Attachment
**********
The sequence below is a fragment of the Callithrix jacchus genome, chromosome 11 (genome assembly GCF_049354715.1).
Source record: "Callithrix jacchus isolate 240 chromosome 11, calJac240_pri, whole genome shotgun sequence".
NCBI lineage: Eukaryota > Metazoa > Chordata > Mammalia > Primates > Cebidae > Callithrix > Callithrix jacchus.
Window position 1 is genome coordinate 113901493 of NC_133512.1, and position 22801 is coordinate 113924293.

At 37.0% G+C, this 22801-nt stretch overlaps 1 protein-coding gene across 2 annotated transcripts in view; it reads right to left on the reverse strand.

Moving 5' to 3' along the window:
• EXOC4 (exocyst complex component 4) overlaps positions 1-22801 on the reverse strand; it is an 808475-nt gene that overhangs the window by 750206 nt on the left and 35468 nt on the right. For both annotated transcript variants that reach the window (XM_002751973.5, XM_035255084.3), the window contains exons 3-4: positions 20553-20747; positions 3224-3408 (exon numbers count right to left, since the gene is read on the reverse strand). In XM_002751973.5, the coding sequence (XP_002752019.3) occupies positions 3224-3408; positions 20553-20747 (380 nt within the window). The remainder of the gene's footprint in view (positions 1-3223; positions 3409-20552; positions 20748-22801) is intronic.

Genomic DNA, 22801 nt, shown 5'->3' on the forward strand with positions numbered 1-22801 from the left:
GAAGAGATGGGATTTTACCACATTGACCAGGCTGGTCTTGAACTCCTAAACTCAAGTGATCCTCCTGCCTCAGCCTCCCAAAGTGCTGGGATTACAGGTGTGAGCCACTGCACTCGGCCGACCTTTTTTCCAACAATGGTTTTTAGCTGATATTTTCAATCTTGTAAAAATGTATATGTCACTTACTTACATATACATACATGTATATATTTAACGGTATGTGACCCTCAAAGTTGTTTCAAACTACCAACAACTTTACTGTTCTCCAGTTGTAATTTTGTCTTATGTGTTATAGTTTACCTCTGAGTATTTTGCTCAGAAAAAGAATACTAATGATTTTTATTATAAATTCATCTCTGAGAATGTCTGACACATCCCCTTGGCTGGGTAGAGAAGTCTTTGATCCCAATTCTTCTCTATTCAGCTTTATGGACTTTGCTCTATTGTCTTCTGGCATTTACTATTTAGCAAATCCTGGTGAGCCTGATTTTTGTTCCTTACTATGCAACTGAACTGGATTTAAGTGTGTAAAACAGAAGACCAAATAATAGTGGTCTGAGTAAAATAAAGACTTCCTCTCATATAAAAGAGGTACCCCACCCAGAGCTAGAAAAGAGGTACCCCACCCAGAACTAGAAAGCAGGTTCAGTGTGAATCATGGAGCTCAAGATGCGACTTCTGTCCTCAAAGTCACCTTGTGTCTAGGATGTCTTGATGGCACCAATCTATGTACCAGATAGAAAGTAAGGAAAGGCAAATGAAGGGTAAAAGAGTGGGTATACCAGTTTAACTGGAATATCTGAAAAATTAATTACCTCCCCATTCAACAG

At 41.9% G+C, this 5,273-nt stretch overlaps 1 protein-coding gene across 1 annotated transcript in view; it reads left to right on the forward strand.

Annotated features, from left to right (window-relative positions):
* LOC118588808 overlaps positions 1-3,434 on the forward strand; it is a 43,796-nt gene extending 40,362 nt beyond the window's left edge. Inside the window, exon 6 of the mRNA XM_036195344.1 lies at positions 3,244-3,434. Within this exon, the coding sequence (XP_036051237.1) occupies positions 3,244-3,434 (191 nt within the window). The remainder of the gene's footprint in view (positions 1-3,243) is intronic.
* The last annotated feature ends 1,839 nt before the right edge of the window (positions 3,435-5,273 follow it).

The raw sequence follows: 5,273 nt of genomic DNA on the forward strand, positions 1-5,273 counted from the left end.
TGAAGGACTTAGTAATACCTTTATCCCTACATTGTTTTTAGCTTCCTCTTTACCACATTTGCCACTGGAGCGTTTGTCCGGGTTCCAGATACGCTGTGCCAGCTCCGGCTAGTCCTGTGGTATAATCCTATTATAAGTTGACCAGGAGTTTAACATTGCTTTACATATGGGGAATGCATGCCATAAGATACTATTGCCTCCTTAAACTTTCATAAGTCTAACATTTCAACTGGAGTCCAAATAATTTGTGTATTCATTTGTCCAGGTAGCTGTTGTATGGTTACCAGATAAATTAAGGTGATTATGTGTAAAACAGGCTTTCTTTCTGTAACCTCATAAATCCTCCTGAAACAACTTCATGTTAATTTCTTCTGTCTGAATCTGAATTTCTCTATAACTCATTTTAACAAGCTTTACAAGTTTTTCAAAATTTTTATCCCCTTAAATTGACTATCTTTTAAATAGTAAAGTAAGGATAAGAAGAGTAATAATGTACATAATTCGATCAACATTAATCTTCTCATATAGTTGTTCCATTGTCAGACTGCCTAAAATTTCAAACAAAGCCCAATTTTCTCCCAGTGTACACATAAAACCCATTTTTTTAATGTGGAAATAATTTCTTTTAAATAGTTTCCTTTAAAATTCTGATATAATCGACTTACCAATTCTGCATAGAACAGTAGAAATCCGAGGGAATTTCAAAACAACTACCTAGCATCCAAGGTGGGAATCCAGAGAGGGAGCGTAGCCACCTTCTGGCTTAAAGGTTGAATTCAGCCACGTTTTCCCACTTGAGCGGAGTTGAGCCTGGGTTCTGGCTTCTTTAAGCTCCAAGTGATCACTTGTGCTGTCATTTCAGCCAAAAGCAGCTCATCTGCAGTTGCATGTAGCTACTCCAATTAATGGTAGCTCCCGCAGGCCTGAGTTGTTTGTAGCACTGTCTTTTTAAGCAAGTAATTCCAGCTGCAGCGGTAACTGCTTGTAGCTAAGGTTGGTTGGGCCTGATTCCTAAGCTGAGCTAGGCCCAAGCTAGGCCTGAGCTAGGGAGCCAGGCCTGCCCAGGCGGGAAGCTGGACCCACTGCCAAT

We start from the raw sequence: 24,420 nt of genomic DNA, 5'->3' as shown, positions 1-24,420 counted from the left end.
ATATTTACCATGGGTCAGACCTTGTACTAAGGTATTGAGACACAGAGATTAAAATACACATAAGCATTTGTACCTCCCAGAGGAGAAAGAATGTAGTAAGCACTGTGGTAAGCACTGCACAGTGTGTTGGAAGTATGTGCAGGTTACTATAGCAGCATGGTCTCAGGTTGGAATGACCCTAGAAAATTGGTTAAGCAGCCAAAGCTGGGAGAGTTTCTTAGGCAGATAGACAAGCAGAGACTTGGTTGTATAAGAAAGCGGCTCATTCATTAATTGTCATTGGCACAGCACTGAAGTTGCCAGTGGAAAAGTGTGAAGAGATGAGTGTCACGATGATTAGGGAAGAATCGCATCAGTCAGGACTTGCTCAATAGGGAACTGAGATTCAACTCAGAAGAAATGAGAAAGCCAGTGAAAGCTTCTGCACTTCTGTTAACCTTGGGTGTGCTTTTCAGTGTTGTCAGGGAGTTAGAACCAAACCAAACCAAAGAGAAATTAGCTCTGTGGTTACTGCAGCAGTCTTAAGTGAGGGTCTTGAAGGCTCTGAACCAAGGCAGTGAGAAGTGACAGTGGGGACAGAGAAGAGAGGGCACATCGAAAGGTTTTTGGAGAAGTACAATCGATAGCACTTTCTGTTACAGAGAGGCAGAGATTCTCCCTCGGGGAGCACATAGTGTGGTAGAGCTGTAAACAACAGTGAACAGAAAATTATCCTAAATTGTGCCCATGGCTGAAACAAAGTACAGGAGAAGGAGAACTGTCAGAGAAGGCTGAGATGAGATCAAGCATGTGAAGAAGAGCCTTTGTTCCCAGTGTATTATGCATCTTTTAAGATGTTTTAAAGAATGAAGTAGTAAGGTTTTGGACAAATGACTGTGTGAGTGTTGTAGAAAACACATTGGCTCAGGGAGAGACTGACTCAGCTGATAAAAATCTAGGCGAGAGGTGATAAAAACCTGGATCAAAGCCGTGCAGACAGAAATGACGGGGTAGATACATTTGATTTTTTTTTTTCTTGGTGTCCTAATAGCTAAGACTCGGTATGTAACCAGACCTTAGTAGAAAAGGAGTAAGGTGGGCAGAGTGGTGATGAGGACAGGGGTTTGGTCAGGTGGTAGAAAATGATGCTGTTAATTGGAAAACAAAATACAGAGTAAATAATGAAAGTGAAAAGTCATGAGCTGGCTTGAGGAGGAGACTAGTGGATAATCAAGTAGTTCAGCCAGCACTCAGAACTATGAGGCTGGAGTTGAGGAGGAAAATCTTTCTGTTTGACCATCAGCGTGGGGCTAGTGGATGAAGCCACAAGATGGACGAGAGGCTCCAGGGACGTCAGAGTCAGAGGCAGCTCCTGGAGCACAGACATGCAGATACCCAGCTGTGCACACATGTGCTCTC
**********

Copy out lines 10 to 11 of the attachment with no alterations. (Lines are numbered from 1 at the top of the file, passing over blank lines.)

At 41.9% G+C, this 5,273-nt stretch overlaps 1 protein-coding gene across 1 annotated transcript in view; it reads left to right on the forward strand.

Annotated features, from left to right (window-relative positions):